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‘Crunch time’ for SA’s auto ecosystem

Home Manufacturing & Processing Automotive ‘Crunch time’ for SA’s auto ecosystem

THE Eastern Cape automotive industry, led by the Automotive Industry Development Centre Eastern Cape (AIDC-EC) is identifying opportunities to develop the industry in a new era of New Energy Vehicle (NEV) production. NEVs are powered by ‘green’ energy sources like electricity, hydrogen, or a hybrid combination of sources.

Representatives from the region’s thriving automotive industry shared ideas at a roundtable discussion on opportunities presented by the industry’s inevitable transition to NEV production. The AIDC-EC campaigns for the country’s interests at regional and national levels and hosted the event in response to the release of the Department of Trade, Industry and Competition’s (DTIC) release of the Cabinet-approved electric vehicle (EV) white paper.

“The speed and quantum of change that is on our doorstep has the potential to reshape the industry,” said AIDC-EC CEO, Thabo Shenxane. “The industry’s commitment to moving with the times and seizing new opportunities is apparent by the depth of thought and energy at the engagement. From our partners at the universities, to OEMs and a broad range of suppliers, everyone understands that we’re going to have to adapt to a new era. I am proud to stand behind the ideas presented to the provincial government. We are all full of expectation for what will be presented by national government in February,” Shenxane said.

Released in early December, the timing of the DTIC’s white paper on EVs was not particularly conducive to considered reaction from an industry which has been calling for policy certainty.

In November last year, naamsa CEO, Mikel Mabasa expressed the Automotive Business Council’s disappointment at the speed at which the government is adopting New Energy Vehicle (NEV) policies. Mabasa said that the minister had effectively bought time for NEV policy “with considerations to domestic market demand stimulus measures, establishment of renewable energy-based charging infrastructure, and production support.”

“South Africa has procrastinated far too long, and we believe that the NEV policy pronouncement should be made by President Cyril Ramaphosa during his State of the Nation Address and supported by fiscal measures the Minister of Finance promised to announce in the 2024 National Budget Review. This is crunch time for the South African automotive industry, and we can no longer afford to be silent on policy choices the country should make about the future of this important sector in the economic life of South Africa and her people”, Mabasa said.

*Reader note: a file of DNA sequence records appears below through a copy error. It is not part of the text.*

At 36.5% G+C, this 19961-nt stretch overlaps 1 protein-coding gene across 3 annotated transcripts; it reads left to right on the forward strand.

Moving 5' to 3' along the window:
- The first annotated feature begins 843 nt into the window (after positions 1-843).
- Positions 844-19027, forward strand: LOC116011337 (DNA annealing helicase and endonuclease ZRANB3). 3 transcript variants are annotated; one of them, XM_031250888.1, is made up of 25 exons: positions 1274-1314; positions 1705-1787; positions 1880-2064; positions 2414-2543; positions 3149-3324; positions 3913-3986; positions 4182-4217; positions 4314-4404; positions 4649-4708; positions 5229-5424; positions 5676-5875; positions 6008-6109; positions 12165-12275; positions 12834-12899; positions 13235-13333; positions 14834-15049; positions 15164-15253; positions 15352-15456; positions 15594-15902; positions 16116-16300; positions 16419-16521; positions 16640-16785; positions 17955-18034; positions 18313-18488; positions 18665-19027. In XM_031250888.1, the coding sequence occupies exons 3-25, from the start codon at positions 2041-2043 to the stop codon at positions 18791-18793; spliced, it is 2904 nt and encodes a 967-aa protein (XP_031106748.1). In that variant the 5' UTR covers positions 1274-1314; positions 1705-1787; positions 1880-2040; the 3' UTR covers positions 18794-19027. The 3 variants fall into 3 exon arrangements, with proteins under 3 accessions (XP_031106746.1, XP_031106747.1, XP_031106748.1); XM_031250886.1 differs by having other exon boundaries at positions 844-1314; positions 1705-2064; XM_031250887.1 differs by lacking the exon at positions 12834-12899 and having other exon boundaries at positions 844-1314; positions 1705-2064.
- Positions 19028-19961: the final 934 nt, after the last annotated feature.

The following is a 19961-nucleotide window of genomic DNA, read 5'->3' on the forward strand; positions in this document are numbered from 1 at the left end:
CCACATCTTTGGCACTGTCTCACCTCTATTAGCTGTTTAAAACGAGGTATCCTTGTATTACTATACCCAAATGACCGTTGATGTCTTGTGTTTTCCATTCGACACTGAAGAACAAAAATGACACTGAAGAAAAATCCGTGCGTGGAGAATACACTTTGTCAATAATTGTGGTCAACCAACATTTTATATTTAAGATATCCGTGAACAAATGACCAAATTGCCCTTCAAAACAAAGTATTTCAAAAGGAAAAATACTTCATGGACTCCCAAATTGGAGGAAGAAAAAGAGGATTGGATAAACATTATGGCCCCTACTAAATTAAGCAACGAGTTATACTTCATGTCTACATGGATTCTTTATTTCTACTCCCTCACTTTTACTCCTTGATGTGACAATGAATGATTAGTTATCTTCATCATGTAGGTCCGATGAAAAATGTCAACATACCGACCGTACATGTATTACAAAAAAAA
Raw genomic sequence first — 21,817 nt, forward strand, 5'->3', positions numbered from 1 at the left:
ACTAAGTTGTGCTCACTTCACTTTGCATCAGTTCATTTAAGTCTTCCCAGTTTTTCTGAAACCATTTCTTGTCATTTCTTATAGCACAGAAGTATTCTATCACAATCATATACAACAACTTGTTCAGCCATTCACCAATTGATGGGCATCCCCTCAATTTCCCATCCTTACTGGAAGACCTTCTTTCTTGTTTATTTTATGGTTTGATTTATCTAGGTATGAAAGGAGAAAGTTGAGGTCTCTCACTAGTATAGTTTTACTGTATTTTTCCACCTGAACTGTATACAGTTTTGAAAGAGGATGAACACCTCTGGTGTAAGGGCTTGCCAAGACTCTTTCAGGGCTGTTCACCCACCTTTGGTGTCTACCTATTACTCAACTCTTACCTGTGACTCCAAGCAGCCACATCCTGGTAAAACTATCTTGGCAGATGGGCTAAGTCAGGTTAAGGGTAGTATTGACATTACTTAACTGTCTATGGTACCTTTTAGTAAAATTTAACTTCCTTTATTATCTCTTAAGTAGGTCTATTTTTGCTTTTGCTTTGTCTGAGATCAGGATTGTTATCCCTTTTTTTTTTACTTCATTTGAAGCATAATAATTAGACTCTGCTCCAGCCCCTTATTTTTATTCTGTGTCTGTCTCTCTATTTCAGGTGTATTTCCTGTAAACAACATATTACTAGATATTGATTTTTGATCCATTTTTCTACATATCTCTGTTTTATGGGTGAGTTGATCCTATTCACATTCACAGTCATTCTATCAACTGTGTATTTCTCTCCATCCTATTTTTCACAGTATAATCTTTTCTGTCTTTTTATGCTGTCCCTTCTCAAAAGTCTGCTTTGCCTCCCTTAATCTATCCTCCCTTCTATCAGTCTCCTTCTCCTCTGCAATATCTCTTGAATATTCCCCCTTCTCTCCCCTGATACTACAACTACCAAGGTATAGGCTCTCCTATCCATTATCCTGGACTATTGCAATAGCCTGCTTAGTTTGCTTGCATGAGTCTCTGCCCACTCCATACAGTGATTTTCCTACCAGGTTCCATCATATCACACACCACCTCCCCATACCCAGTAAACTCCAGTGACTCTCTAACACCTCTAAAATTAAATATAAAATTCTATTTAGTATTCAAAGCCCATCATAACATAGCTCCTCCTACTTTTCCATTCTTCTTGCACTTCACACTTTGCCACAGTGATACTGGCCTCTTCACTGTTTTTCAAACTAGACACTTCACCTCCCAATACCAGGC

Mabasa is not being alarmist, the shifts in demand for conventional internal combustion (ICE) vehicles from South Africa’s major trading partners could jeopardise the industry’s future exports. The value of this sector to the country and the Eastern Cape region is immense.

The automotive industry

In the Automotive Export Manual (2023), naamsa estimates that the broader contribution of the industry including retail to South Africa’s gross domestic product was 4,9%. The industry supports an ecosystem of ancillary industries and indirect jobs in mainly three provinces, namely: the Eastern Cape, KwaZulu-Natal, and Gauteng, helping to diversify and stimulate local economies. This translates to 41% of manufacturing employment in Nelson Mandela Bay, 27% in Buffalo City, 13% in Tshwane; and 9% in eThekwini.

Industry ideas and discussion

In a thought leadership discussion document published in February 2023, naamsa said: “Essentially, OEMs will be required to replace their existing South African internal combusion engine (ICE) platforms with NEV replacements or risk the chance of having their operations made redundant”

“Given that there will be a maximum of only two model replacements between now [2023] and 2035, OEMs will either introduce a NEV replacement at their next model change, to 2029, or, at the latest, the next, from 2030,” the document suggests.